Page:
Nearly two-thirds of Americans believe the Supreme Court should reject Texas’ restrictive abortion law after the court heard two challenges against it earlier this month, a new Washington Post/ABC News poll found, with a broad majority of respondents backing abortion rights as the court prepares to potentially overturn Roe v. Wade in a separate case.
The poll found 65% of respondents believe the Supreme Court should reject the Texas law, while 29% want the court to uphold it and 6% have no opinion.
A further 60% of U.S. adults want the Supreme Court to uphold its decision in Roe v. Wade that guarantees the right to an abortion, the poll, conducted November 7-10 among 1,001 U.S. adults, found.
An even larger 75% majority believe abortion should be a decision that’s “left to the woman and her doctor,” while 20% want it to be regulated by law.
The poll found 58% of respondents oppose state laws that heavily restrict abortion or make it harder to get the procedure, including 45% that strongly oppose them, while 36% support those laws.
Support for abortion rights is driven primarily by Democrats, with 89% wanting the court to reject the Texas law, 82% believing the court should uphold Roe v. Wade and 83% opposing restrictive state abortion laws.
Republicans remain largely opposed to abortion—with 55% supporting the Texas law and 62% backing restrictive state laws—but only 45% want the court to overturn Roe v. Wade (42% want it to uphold) and a 53% majority believe abortion should be up to a woman and her doctor.
The 6-3 conservative Supreme Court is in the midst of a particularly consequential term for abortion rights. On November 1, the court heard two challenges to Texas’ abortion law, which were brought by abortion providers and the Biden administration. The law, known as Senate Bill 8 (SB 8), prohibits nearly all abortions after approximately six weeks of pregnancy, and several conservative justices signaled they may be leaning toward ruling against it because it’s enforced through private lawsuits against anyone who “aids and abets” an abortion, rather than the government. If the court upholds the law, opponents argued it could lead to states enacting similar laws on other issues, such as gun rights, that also try to get around the court’s precedents through citizen-led lawsuits. The high court will then hear a challenge to Mississippi’s 15-week abortion ban on December 1, which will broadly consider whether states can restrict abortion before the fetus is viable—and could result in Roe v. Wade being significantly weakened or overturned.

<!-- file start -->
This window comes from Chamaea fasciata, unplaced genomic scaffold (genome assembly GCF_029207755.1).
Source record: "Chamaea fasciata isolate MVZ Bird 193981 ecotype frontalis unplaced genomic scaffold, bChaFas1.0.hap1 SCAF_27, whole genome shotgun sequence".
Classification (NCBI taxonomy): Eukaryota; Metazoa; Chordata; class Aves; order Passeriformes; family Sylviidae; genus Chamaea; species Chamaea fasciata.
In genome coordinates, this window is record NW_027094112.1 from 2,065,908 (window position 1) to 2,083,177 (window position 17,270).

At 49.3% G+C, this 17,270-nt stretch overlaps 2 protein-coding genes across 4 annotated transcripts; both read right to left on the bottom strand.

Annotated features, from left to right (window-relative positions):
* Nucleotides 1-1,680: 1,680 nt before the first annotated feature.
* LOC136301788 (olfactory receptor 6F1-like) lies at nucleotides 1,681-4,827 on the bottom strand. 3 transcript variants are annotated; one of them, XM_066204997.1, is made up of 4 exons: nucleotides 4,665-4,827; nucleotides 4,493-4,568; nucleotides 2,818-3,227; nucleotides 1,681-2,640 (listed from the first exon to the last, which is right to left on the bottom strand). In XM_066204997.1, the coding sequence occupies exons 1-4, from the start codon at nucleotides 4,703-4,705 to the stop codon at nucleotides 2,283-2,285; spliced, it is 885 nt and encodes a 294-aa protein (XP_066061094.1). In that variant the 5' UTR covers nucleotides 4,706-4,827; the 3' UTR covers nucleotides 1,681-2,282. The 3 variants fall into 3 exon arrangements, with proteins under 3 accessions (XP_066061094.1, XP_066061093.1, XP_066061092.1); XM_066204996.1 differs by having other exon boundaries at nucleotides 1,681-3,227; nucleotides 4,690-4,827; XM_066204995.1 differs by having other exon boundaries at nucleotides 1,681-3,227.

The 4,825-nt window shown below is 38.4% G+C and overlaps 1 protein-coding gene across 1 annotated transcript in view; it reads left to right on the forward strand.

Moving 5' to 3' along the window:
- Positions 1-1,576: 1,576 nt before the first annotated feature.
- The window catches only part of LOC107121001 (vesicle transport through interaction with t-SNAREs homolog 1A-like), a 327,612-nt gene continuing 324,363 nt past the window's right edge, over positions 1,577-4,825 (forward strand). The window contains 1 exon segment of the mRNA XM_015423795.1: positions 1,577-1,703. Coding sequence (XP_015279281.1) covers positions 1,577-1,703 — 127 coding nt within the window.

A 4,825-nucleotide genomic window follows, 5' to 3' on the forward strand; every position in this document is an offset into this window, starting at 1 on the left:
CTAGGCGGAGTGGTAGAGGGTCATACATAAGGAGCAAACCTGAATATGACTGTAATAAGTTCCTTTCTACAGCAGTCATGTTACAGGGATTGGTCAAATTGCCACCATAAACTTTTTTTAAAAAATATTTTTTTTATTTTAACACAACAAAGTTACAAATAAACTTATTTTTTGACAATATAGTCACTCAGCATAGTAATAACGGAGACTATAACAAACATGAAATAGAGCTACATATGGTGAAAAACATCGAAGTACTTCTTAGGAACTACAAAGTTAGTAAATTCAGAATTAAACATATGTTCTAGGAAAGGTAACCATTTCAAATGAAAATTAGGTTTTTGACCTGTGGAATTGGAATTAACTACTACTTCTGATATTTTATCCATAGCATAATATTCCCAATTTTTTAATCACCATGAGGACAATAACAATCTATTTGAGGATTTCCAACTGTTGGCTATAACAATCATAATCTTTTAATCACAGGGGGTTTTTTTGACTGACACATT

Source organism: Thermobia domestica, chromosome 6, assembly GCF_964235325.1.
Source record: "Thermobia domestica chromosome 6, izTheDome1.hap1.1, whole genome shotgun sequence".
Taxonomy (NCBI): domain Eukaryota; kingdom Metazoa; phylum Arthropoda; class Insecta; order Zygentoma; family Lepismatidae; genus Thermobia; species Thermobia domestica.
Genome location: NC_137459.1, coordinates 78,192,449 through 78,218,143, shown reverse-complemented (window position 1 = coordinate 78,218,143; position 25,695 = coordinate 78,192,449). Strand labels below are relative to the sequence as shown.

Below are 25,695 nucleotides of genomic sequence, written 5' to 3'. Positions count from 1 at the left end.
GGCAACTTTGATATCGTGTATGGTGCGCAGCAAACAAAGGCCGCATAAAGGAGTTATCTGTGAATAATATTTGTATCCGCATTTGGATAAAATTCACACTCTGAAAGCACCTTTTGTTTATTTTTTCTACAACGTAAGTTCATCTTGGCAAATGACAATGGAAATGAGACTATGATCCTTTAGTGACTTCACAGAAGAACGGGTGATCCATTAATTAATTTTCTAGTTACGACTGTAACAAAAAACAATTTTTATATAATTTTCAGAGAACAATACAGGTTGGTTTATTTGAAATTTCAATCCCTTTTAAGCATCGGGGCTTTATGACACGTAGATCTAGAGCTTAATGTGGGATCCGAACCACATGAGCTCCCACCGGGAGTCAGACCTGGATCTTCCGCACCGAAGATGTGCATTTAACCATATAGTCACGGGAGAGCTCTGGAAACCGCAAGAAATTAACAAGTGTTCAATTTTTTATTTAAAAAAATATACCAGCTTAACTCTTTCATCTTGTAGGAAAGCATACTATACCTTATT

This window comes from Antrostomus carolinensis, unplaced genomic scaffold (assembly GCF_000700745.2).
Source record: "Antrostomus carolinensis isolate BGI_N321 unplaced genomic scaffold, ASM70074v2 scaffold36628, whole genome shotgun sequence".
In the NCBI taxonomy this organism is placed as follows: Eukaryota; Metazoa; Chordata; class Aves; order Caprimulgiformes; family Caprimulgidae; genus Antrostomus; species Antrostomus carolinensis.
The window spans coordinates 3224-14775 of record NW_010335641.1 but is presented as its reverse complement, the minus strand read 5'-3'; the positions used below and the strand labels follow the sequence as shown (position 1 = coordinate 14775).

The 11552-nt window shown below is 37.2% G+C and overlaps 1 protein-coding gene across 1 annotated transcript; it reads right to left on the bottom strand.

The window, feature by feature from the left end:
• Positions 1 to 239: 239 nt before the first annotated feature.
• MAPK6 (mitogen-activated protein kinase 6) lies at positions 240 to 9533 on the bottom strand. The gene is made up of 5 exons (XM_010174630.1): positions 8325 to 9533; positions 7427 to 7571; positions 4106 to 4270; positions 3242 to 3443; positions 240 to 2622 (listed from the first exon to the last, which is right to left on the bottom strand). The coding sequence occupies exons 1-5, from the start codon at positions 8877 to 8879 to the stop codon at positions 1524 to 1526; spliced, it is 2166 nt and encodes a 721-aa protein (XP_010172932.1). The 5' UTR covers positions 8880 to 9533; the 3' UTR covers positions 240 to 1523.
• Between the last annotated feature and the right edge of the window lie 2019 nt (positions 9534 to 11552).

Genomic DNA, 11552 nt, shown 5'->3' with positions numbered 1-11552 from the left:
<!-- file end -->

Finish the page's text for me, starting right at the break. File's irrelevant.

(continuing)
What To Watch For
The court is still deliberating on the SB 8 cases, and could come out with a decision or an injunction that temporarily blocks the law at any time. The Supreme Court’s rulings will not result in SB 8 getting struck down if it doesn’t side with Texas; rather, the court is deciding whether the cases should move forward in the lower courts and if the abortion providers and federal government actually have standing to challenge the law. The justices signaled during the hearings they may be more inclined to rule in favor of the abortion clinics than the Biden administration, with Chief Justice John Roberts saying the Justice Department was attempting to get an “injunction against the world” by trying to overturn a state law.
Texas Abortion Law: Conservative Supreme Court Justices Signal Willingness To Rule Against SB 8 (Forbes)
DOJ Asks Supreme Court To Rule On Texas Abortion Law — Here Are All The Abortion Cases The Court Could Rule On This Term (Forbes)
Supreme Court’s Approval Rate Plunges Amid Abortion Debate, Poll Finds (Forbes)